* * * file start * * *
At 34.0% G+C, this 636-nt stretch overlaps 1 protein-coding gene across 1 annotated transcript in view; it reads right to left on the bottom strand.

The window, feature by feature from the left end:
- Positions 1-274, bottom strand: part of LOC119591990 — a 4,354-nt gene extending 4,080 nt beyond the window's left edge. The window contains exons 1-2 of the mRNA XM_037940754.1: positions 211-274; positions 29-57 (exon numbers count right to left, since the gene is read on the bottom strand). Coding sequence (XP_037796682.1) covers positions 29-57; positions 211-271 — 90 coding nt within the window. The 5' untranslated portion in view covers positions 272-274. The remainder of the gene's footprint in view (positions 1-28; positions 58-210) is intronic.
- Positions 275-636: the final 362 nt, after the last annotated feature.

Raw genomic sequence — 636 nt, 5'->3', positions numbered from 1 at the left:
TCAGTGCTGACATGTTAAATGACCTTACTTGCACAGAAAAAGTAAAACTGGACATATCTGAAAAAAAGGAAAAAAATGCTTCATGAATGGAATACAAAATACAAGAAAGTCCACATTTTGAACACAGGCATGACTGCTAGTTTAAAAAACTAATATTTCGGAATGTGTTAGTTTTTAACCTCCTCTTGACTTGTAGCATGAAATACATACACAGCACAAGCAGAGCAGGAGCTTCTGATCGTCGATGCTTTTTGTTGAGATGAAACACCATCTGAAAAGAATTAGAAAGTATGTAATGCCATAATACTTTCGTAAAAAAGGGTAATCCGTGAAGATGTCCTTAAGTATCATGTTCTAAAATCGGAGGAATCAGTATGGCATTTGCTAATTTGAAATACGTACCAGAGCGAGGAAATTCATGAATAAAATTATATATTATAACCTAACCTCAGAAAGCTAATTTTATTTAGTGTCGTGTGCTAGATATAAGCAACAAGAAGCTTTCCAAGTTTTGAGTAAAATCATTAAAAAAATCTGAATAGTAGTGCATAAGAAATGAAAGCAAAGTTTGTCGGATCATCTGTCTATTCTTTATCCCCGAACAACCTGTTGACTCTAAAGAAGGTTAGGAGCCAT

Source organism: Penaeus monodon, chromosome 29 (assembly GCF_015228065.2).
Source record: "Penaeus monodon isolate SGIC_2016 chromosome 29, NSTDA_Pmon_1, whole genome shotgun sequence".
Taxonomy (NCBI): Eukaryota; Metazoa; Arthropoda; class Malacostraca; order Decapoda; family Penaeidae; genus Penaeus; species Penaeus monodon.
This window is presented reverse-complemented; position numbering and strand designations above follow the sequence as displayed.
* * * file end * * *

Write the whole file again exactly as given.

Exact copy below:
At 34.0% G+C, this 636-nt stretch overlaps 1 protein-coding gene across 1 annotated transcript in view; it reads right to left on the bottom strand.

The window, feature by feature from the left end:
- Positions 1-274, bottom strand: part of LOC119591990 — a 4,354-nt gene extending 4,080 nt beyond the window's left edge. The window contains exons 1-2 of the mRNA XM_037940754.1: positions 211-274; positions 29-57 (exon numbers count right to left, since the gene is read on the bottom strand). Coding sequence (XP_037796682.1) covers positions 29-57; positions 211-271 — 90 coding nt within the window. The 5' untranslated portion in view covers positions 272-274. The remainder of the gene's footprint in view (positions 1-28; positions 58-210) is intronic.
- Positions 275-636: the final 362 nt, after the last annotated feature.

Raw genomic sequence — 636 nt, 5'->3', positions numbered from 1 at the left:
TCAGTGCTGACATGTTAAATGACCTTACTTGCACAGAAAAAGTAAAACTGGACATATCTGAAAAAAAGGAAAAAAATGCTTCATGAATGGAATACAAAATACAAGAAAGTCCACATTTTGAACACAGGCATGACTGCTAGTTTAAAAAACTAATATTTCGGAATGTGTTAGTTTTTAACCTCCTCTTGACTTGTAGCATGAAATACATACACAGCACAAGCAGAGCAGGAGCTTCTGATCGTCGATGCTTTTTGTTGAGATGAAACACCATCTGAAAAGAATTAGAAAGTATGTAATGCCATAATACTTTCGTAAAAAAGGGTAATCCGTGAAGATGTCCTTAAGTATCATGTTCTAAAATCGGAGGAATCAGTATGGCATTTGCTAATTTGAAATACGTACCAGAGCGAGGAAATTCATGAATAAAATTATATATTATAACCTAACCTCAGAAAGCTAATTTTATTTAGTGTCGTGTGCTAGATATAAGCAACAAGAAGCTTTCCAAGTTTTGAGTAAAATCATTAAAAAAATCTGAATAGTAGTGCATAAGAAATGAAAGCAAAGTTTGTCGGATCATCTGTCTATTCTTTATCCCCGAACAACCTGTTGACTCTAAAGAAGGTTAGGAGCCAT

Source organism: Penaeus monodon, chromosome 29 (assembly GCF_015228065.2).
Source record: "Penaeus monodon isolate SGIC_2016 chromosome 29, NSTDA_Pmon_1, whole genome shotgun sequence".
Taxonomy (NCBI): Eukaryota; Metazoa; Arthropoda; class Malacostraca; order Decapoda; family Penaeidae; genus Penaeus; species Penaeus monodon.
This window is presented reverse-complemented; position numbering and strand designations above follow the sequence as displayed.